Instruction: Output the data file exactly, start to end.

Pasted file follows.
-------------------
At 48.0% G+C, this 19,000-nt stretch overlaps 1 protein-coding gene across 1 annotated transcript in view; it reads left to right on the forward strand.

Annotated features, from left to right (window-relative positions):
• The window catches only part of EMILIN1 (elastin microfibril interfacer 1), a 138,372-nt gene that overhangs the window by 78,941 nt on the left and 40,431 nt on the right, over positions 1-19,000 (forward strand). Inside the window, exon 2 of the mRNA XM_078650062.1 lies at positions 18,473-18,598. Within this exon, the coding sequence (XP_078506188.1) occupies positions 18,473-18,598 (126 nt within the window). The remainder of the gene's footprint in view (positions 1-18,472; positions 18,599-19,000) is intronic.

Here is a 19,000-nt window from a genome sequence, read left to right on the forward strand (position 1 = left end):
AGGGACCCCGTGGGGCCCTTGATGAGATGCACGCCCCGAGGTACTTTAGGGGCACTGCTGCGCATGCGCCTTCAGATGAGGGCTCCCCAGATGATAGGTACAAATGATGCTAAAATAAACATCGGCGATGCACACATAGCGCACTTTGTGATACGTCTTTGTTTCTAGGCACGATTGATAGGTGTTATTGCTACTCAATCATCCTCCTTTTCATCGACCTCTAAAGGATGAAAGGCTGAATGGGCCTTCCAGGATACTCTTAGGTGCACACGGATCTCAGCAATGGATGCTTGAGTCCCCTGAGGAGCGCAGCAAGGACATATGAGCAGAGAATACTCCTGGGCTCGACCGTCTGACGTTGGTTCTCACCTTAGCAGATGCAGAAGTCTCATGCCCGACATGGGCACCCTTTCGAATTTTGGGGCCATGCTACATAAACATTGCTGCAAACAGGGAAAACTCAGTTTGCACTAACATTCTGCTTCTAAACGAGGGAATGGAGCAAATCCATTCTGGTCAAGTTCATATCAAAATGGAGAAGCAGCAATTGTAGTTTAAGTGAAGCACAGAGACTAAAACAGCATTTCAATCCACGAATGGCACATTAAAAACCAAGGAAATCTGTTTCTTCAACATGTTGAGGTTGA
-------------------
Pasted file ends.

At 48.0% G+C, this 19,000-nt stretch overlaps 1 protein-coding gene across 1 annotated transcript in view; it reads left to right on the forward strand.

Annotated features, from left to right (window-relative positions):
• The window catches only part of EMILIN1 (elastin microfibril interfacer 1), a 138,372-nt gene that overhangs the window by 78,941 nt on the left and 40,431 nt on the right, over positions 1-19,000 (forward strand). Inside the window, exon 2 of the mRNA XM_078650062.1 lies at positions 18,473-18,598. Within this exon, the coding sequence (XP_078506188.1) occupies positions 18,473-18,598 (126 nt within the window). The remainder of the gene's footprint in view (positions 1-18,472; positions 18,599-19,000) is intronic.

Here is a 19,000-nt window from a genome sequence, read left to right on the forward strand (position 1 = left end):
AGGGACCCCGTGGGGCCCTTGATGAGATGCACGCCCCGAGGTACTTTAGGGGCACTGCTGCGCATGCGCCTTCAGATGAGGGCTCCCCAGATGATAGGTACAAATGATGCTAAAATAAACATCGGCGATGCACACATAGCGCACTTTGTGATACGTCTTTGTTTCTAGGCACGATTGATAGGTGTTATTGCTACTCAATCATCCTCCTTTTCATCGACCTCTAAAGGATGAAAGGCTGAATGGGCCTTCCAGGATACTCTTAGGTGCACACGGATCTCAGCAATGGATGCTTGAGTCCCCTGAGGAGCGCAGCAAGGACATATGAGCAGAGAATACTCCTGGGCTCGACCGTCTGACGTTGGTTCTCACCTTAGCAGATGCAGAAGTCTCATGCCCGACATGGGCACCCTTTCGAATTTTGGGGCCATGCTACATAAACATTGCTGCAAACAGGGAAAACTCAGTTTGCACTAACATTCTGCTTCTAAACGAGGGAATGGAGCAAATCCATTCTGGTCAAGTTCATATCAAAATGGAGAAGCAGCAATTGTAGTTTAAGTGAAGCACAGAGACTAAAACAGCATTTCAATCCACGAATGGCACATTAAAAACCAAGGAAATCTGTTTCTTCAACATGTTGAGGTTGA